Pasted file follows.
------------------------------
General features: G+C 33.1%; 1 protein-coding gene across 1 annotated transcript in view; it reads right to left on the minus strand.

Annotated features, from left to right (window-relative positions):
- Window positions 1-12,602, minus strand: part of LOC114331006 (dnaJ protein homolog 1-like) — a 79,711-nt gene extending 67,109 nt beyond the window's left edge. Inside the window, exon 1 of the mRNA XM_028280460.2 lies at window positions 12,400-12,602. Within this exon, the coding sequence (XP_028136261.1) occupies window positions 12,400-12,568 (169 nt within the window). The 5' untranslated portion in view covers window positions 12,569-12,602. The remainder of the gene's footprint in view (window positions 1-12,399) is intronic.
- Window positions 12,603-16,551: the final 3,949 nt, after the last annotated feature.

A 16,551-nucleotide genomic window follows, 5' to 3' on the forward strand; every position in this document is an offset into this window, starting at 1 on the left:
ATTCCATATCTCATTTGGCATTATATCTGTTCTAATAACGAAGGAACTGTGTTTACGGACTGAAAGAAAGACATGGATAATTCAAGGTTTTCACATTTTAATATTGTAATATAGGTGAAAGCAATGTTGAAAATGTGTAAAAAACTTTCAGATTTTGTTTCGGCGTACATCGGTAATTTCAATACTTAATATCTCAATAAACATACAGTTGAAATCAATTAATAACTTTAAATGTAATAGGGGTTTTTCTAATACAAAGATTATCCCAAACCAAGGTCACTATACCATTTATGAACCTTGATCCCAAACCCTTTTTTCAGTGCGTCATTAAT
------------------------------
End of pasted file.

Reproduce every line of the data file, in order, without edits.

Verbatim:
General features: G+C 33.1%; 1 protein-coding gene across 1 annotated transcript in view; it reads right to left on the minus strand.

Annotated features, from left to right (window-relative positions):
- Window positions 1-12,602, minus strand: part of LOC114331006 (dnaJ protein homolog 1-like) — a 79,711-nt gene extending 67,109 nt beyond the window's left edge. Inside the window, exon 1 of the mRNA XM_028280460.2 lies at window positions 12,400-12,602. Within this exon, the coding sequence (XP_028136261.1) occupies window positions 12,400-12,568 (169 nt within the window). The 5' untranslated portion in view covers window positions 12,569-12,602. The remainder of the gene's footprint in view (window positions 1-12,399) is intronic.
- Window positions 12,603-16,551: the final 3,949 nt, after the last annotated feature.

A 16,551-nucleotide genomic window follows, 5' to 3' on the forward strand; every position in this document is an offset into this window, starting at 1 on the left:
ATTCCATATCTCATTTGGCATTATATCTGTTCTAATAACGAAGGAACTGTGTTTACGGACTGAAAGAAAGACATGGATAATTCAAGGTTTTCACATTTTAATATTGTAATATAGGTGAAAGCAATGTTGAAAATGTGTAAAAAACTTTCAGATTTTGTTTCGGCGTACATCGGTAATTTCAATACTTAATATCTCAATAAACATACAGTTGAAATCAATTAATAACTTTAAATGTAATAGGGGTTTTTCTAATACAAAGATTATCCCAAACCAAGGTCACTATACCATTTATGAACCTTGATCCCAAACCCTTTTTTCAGTGCGTCATTAAT